The big picture
When it comes to the UK’s heart disease problem, the social and economic costs are dizzyingly high. Every year the condition is responsible for around 74,000 deaths; the cost to the economy comes in at £29 billion. At the current rate, Britain is spending more of its health budget on heart disease than any other EU country.
Whilst the figures are bleak, many of the risk factors associated with the condition – including high cholesterol, high blood pressure, smoking, inactivity and diabetes – are largely, if not entirely, preventable. This being the case, the simple answer to reversing the trends lies with the not-so-simple process of changing collective lifestyle behaviours. It’s with precisely this preventative agenda that the NHS Health Check programme is concerned.
Despite representing the most comprehensive effort to proactively bring down the national burden of ill health, the success of the programme lies, according to Public Health England (PHE), ‘in part with the ability of the chosen provider to inspire behaviour change in those attending’. To this end, the practice of Motivational Interviewing (MI) has become a central feature of the programme delivery framework.
The inclusion of MI is not without justification. According to the research, MI is ‘effective when delivered in brief consultations’ and has the potential to have ‘robust effects across outcomes’ when used in medical care settings. This consensus is perhaps unsurprising however if we accept that health and care are improved when patients are at the forefront of any decision-making. Such patient-centeredness is exactly what effective MI is able to support and enhance.
Integrating MI into the NHS Health Check framework
As was emphasised in the previous blog post on Reviewing the evidence base for NHS Health Checks, quality is key to the success of the programme. Whilst a number of factors go in to making a quality consultation – from the professionalism of the provider to the functionality of the systems – on a personal level, they’re fundamentally characterised by engagement, empowerment and respect. As was highlighted during a recent MI workshop for the Health Diagnostics team, these are precisely the principles fostered by a truly motivational session.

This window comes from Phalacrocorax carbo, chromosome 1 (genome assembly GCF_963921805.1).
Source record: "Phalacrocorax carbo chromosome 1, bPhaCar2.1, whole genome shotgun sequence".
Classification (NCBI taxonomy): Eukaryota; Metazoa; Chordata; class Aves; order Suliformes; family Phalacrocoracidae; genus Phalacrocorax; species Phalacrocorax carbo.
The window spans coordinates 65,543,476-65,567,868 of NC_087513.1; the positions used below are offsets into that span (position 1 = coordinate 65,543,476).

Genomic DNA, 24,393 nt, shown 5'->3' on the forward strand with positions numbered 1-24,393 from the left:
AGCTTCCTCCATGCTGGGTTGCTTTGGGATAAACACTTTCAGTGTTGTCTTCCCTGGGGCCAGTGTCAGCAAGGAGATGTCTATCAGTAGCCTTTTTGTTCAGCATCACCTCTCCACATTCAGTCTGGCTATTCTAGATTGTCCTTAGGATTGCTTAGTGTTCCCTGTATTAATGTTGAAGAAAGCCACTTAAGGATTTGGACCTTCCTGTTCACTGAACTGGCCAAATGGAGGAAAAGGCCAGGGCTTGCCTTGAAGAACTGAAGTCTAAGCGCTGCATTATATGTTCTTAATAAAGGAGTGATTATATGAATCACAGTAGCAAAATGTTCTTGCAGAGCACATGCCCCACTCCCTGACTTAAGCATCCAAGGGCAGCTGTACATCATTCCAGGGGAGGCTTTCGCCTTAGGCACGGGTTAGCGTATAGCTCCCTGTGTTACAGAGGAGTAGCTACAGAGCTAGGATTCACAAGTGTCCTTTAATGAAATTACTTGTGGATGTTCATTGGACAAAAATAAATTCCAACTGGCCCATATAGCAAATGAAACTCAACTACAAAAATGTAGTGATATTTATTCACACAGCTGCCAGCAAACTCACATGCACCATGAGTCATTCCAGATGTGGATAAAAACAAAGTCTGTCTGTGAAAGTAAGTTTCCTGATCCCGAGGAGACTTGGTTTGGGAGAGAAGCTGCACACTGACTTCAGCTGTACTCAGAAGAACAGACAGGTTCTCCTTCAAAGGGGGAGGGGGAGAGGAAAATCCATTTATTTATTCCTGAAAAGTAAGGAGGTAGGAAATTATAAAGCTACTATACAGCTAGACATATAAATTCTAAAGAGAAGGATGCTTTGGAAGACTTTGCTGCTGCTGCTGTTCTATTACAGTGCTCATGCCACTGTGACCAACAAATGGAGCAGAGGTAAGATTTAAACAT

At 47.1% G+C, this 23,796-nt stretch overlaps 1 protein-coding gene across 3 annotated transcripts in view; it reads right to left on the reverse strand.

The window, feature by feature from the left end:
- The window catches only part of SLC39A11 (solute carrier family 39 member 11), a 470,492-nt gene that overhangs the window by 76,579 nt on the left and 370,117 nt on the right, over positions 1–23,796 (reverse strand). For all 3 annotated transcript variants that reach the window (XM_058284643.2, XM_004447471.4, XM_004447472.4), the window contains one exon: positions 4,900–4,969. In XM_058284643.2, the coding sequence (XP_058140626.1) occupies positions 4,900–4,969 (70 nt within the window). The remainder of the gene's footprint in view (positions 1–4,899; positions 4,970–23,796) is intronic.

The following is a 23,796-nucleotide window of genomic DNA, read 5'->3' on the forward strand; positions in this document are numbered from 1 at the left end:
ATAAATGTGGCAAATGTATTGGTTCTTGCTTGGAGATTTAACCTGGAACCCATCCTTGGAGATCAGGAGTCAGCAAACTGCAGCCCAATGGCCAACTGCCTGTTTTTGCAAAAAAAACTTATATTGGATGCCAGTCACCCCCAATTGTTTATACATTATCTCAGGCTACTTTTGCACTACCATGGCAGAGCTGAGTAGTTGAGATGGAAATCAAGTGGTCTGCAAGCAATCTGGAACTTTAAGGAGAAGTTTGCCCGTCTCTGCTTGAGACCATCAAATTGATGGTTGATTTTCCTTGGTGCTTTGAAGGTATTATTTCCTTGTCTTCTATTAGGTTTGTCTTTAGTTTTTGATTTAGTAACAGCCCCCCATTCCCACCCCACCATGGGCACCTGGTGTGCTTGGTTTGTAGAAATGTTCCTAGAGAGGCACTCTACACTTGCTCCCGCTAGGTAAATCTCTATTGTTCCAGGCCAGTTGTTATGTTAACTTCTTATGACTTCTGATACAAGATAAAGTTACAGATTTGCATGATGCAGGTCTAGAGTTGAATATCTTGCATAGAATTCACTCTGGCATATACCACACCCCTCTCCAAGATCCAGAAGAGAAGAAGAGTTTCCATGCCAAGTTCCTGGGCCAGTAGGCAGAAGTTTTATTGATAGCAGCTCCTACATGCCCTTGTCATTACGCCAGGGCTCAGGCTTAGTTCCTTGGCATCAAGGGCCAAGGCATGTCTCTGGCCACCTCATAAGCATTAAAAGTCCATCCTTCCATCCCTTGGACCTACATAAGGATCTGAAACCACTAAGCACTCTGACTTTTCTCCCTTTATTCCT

The coordinator of that two-day workshop was Brett Nicholls (pictured below), Chief Executive of Get Berkshire Active and MI trainer. With nearly two decades of experience using MI in his role as an RAF officer, Nicholls brought to the table both a high-level overview of MI philosophy and a host of nuanced insights on how the techniques can be used in different settings. Focusing in on the NHS Health Check, the core objective in this instance was to further develop the ways in which Health Diagnostics support the process of making every contact count.
Working on the principle that ‘people learn best that which they discover themselves’, Nicholls and the Health Diagnostics team explored how the behaviour change techniques originally developed by Drs Rollnick and Miller can be adapted and applied to the context of a 20-30 minute cardiovascular health check. Despite only offering a brief window of opportunity, the reach and availability of the checks mean that people often use them as a gateway to lifestyle change. Whether this change is catalysed by an individual realising what the future may hold for their health, or simply gaining a knowledge of the local support services on offer, many who’ve had a check confirm that the personal discoveries they make cause them to stop, think and very often take action.
How then do we maximise the opportunities offered by the health check? In short, by an approach that draws out and bolsters commitment to lifestyle change when it emerges in the session. In this regard, a chief finding from the workshop was that ‘the spirit’ of MI should be present right from the point at which the client walks through the door (rather than the provider only thinking within an MI framework when results are being discussed). In other words, the entire consultation should be defined by the understanding that